|Publication number||US4579880 A|
|Application number||US 06/603,648|
|Publication date||Apr 1, 1986|
|Filing date||Apr 24, 1984|
|Priority date||Aug 11, 1983|
|Also published as||CA1219403A, CA1219403A1, DE3421060A1, DE3421060C2|
|Publication number||06603648, 603648, US 4579880 A, US 4579880A, US-A-4579880, US4579880 A, US4579880A|
|Inventors||Masayoshi Ohashi, Misaki Anzai|
|Original Assignee||Nihon University|
|Export Citation||BiBTeX, EndNote, RefMan|
|Patent Citations (5), Referenced by (23), Classifications (18), Legal Events (4)|
|External Links: USPTO, USPTO Assignment, Espacenet|
This invention relates to a filling composite material having highly improved mechanical properties, and being very low in polymerization shrinkage, thermal expansion coefficient and water absorption. More particularly, it relates to a dental filling composite material which is easy to be filled into loss cavities of front teeth and molars, quick to be polymerized, low in polymerization shrinkage, thermal expansion coefficient and water absorption and may be readily polymerized and cured to form a polymer of high compressive strength, flexural strength and hardness.
Materials such as amalgam and silicate cement have hitherto been used as dental filling materials. These materials, however, have no adhessiveness to tooth substance but have liability to cause secondary caries. Further, some uncertainty with regard to durability and fear of injuriousness to the pulp or soft tissues have compelled these materials to be replaced by resin type filling materials. In other words, a monomer to be used as the dental filling material is a mixture of polymethyl methacrylate and metyl methacrylate, of bisphenol-A glycidyl dimethacrylate and ethyleneglycol dimethacrylate, or of urethane dimethacrylate, 2,2-di-(4-methacryloxy ethoxy phenol)propane and triethylene glycol dimethacrylate. Such mixture is incorporated with fillers such as silica power and amines such as dimethyl-p-toluidine and p-tolyldiethanolamine, as well as peroxides such benzoyl peroxide. Then, the resulting mixture is polymerized by amine-peroxide system to form the filling materials.
As well-known in the art, however, such monomer has a C--C homo bond in its chain and skeleton and therefore produces a polymer of high flexibility and bending, but has disadvantages of high thermal expansion coefficient and low heat-resistance. In other words, the resulting polymer is low in strength and hardness, large in polymerization shrinkage and low in softening point. Consequently, if the above-mentioned mixture of monomers is filled into dental cavities, gaps may be produced between cavities and polymers due to polymerization shrinkage and temperature change upon eating and drinking, thereby to cause secondary caries. In addition, the polymer has poor hardness and strength, resulting in ready wearability and poor durability.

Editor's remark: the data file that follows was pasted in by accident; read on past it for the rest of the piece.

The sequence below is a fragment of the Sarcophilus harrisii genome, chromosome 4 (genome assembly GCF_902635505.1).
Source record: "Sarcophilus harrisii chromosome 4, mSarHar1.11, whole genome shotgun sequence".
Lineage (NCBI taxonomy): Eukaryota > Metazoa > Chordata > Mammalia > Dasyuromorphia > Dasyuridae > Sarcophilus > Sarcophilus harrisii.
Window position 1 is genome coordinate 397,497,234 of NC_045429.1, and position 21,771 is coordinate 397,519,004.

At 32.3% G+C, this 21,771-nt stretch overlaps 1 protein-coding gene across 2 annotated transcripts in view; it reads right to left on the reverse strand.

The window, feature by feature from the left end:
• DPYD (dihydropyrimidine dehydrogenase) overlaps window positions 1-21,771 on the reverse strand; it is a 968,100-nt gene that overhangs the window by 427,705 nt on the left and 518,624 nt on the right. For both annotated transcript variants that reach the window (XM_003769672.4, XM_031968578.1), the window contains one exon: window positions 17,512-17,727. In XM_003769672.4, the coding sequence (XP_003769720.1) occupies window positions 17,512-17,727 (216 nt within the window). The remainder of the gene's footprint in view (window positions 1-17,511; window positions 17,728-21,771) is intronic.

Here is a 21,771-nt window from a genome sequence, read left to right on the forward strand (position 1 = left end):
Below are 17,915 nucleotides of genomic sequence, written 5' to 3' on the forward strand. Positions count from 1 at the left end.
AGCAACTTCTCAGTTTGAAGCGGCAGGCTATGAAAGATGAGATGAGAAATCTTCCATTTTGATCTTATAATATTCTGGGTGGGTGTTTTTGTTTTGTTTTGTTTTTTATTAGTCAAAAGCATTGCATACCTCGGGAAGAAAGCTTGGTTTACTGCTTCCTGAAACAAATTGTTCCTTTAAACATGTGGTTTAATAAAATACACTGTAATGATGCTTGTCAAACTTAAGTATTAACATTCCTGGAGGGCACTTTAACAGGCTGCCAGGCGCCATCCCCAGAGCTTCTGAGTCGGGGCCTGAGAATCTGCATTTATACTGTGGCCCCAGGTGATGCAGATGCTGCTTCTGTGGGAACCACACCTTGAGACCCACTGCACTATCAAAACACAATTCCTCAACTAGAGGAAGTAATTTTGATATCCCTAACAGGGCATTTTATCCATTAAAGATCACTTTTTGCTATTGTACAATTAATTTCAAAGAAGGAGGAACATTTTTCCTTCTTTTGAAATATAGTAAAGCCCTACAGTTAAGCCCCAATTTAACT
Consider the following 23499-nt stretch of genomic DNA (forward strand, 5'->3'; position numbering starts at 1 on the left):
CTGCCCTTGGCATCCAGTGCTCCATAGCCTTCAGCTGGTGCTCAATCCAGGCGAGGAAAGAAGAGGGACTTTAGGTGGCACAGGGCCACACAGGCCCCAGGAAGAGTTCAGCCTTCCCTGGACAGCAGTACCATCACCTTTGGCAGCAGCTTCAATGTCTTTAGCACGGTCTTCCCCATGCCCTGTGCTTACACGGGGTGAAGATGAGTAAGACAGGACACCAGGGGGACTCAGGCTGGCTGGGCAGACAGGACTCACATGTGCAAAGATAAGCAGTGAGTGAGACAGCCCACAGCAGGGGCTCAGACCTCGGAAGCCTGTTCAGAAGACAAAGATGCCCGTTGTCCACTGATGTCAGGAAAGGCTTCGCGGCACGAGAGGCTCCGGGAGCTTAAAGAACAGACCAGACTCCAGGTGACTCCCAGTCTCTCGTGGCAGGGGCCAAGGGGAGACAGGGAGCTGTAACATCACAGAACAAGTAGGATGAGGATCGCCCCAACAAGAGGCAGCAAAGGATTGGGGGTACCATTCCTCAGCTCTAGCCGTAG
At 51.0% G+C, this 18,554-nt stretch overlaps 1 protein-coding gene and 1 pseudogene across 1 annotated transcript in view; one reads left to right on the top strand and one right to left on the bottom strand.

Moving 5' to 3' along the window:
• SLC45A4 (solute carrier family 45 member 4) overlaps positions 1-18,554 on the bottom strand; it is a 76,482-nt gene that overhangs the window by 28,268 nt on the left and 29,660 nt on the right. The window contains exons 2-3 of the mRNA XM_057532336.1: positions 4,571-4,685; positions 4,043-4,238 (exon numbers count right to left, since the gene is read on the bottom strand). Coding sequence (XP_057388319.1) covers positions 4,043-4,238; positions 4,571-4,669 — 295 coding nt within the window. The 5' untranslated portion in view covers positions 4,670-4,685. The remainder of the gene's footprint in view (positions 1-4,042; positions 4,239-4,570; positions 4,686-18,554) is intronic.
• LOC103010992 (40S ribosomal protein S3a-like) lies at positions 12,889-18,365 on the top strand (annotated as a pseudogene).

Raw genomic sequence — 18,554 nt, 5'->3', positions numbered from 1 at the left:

A general object of the invention is to completely solve the problems as described hereinabove and to provide an improved dental filling composite material which is not injurous to the pulp and the soft tissues and forms an eternal prosthesis.
A principal object of the invention is to provide a filling compostie material containing 10 to 99% by weight of phosphazene of the formula: ##STR2## in which at least one of R1 and R2 represents radicals having not less than 3 carbon atoms and being polymerizable.
In accordance with the invention any phosphazene of the formula: ##STR3## in which R1 and R2 are defined hereinabove, may be used but it is preferred to select the following phosphazene: ##STR4##
In the above formulae, at least one of the radicals R1 and R2 has not less than 3 carbon atoms and polymerizable groups. As the polymerizable groups, there may be mentioned those compounds that can be polymerized by polycondensation, addition polymerization and by ring-opening polymerization, especially those compounds having vinyl groups that can be polymerized by radical polymerization. Further, it has been found that those compound whose R1 or R2 has 1-3--NH2 groups show adhessiveness, while those having 1-3 phenol groups show highly improved heat-resistance.
Compounds having ##STR5## bonds are, as is generally known, of hetero bond which has a higher bonding energy than that of homo bond, and inhibits molecular rotation. Thus, the compounds show inorganic properties, such as low flexural strength, high hardness, poor flexibility and high decomposition point and hence are called inorganic oligomers or inorganic high polymers.
It will be apparent from the foregoing that polymers of the compounds according to the present invention have highly improved mechanical properties, and other preferable properties such as polymerization shrinkage and thermal expansion coefficient, as well as excellent durability and practical usefulness and thus show excellent properties as dental filling composite materials.